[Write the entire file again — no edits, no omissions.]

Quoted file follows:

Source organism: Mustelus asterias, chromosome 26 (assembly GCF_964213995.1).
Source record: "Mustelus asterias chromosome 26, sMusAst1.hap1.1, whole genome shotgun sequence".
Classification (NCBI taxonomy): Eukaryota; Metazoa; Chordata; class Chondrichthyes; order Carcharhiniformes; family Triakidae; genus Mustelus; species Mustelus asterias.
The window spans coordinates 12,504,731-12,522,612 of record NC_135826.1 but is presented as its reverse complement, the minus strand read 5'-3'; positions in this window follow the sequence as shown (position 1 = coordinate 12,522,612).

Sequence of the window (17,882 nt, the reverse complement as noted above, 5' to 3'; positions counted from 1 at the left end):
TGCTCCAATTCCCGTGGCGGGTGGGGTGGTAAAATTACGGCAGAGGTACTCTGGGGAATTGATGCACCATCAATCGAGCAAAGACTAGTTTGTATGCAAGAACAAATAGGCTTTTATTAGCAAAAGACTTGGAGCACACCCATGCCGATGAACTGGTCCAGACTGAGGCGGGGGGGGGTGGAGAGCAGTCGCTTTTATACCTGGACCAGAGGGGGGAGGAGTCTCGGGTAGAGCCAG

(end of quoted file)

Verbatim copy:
Source organism: Mustelus asterias, chromosome 26 (assembly GCF_964213995.1).
Source record: "Mustelus asterias chromosome 26, sMusAst1.hap1.1, whole genome shotgun sequence".
Classification (NCBI taxonomy): Eukaryota; Metazoa; Chordata; class Chondrichthyes; order Carcharhiniformes; family Triakidae; genus Mustelus; species Mustelus asterias.
The window spans coordinates 12,504,731-12,522,612 of record NC_135826.1 but is presented as its reverse complement, the minus strand read 5'-3'; positions in this window follow the sequence as shown (position 1 = coordinate 12,522,612).

Sequence of the window (17,882 nt, the reverse complement as noted above, 5' to 3'; positions counted from 1 at the left end):
TGCTCCAATTCCCGTGGCGGGTGGGGTGGTAAAATTACGGCAGAGGTACTCTGGGGAATTGATGCACCATCAATCGAGCAAAGACTAGTTTGTATGCAAGAACAAATAGGCTTTTATTAGCAAAAGACTTGGAGCACACCCATGCCGATGAACTGGTCCAGACTGAGGCGGGGGGGGGTGGAGAGCAGTCGCTTTTATACCTGGACCAGAGGGGGGAGGAGTCTCGGGTAGAGCCAG